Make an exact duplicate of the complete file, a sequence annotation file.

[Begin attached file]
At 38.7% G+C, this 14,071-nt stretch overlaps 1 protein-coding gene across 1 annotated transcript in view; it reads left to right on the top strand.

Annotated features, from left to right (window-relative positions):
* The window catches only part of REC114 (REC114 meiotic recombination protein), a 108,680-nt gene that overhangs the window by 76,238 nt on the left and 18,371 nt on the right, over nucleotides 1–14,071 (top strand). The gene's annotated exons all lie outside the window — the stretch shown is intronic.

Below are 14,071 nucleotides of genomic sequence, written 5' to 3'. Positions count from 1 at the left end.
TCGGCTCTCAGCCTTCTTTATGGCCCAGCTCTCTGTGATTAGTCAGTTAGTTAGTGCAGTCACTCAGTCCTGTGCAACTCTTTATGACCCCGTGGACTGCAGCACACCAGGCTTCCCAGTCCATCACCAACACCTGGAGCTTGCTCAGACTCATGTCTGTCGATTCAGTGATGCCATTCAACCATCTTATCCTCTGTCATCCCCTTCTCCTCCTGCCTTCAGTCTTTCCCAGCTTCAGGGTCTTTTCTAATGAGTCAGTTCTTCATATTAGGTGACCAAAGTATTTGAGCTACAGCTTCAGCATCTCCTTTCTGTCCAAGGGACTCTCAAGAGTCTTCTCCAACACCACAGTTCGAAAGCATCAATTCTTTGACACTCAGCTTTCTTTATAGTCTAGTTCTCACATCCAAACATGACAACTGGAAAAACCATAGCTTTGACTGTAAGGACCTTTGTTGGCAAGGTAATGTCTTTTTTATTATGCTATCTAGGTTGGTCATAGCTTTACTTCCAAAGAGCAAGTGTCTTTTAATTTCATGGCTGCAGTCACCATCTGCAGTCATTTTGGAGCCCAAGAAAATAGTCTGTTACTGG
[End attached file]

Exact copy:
At 38.7% G+C, this 14,071-nt stretch overlaps 1 protein-coding gene across 1 annotated transcript in view; it reads left to right on the top strand.

Annotated features, from left to right (window-relative positions):
* The window catches only part of REC114 (REC114 meiotic recombination protein), a 108,680-nt gene that overhangs the window by 76,238 nt on the left and 18,371 nt on the right, over nucleotides 1–14,071 (top strand). The gene's annotated exons all lie outside the window — the stretch shown is intronic.

Below are 14,071 nucleotides of genomic sequence, written 5' to 3'. Positions count from 1 at the left end.
TCGGCTCTCAGCCTTCTTTATGGCCCAGCTCTCTGTGATTAGTCAGTTAGTTAGTGCAGTCACTCAGTCCTGTGCAACTCTTTATGACCCCGTGGACTGCAGCACACCAGGCTTCCCAGTCCATCACCAACACCTGGAGCTTGCTCAGACTCATGTCTGTCGATTCAGTGATGCCATTCAACCATCTTATCCTCTGTCATCCCCTTCTCCTCCTGCCTTCAGTCTTTCCCAGCTTCAGGGTCTTTTCTAATGAGTCAGTTCTTCATATTAGGTGACCAAAGTATTTGAGCTACAGCTTCAGCATCTCCTTTCTGTCCAAGGGACTCTCAAGAGTCTTCTCCAACACCACAGTTCGAAAGCATCAATTCTTTGACACTCAGCTTTCTTTATAGTCTAGTTCTCACATCCAAACATGACAACTGGAAAAACCATAGCTTTGACTGTAAGGACCTTTGTTGGCAAGGTAATGTCTTTTTTATTATGCTATCTAGGTTGGTCATAGCTTTACTTCCAAAGAGCAAGTGTCTTTTAATTTCATGGCTGCAGTCACCATCTGCAGTCATTTTGGAGCCCAAGAAAATAGTCTGTTACTGG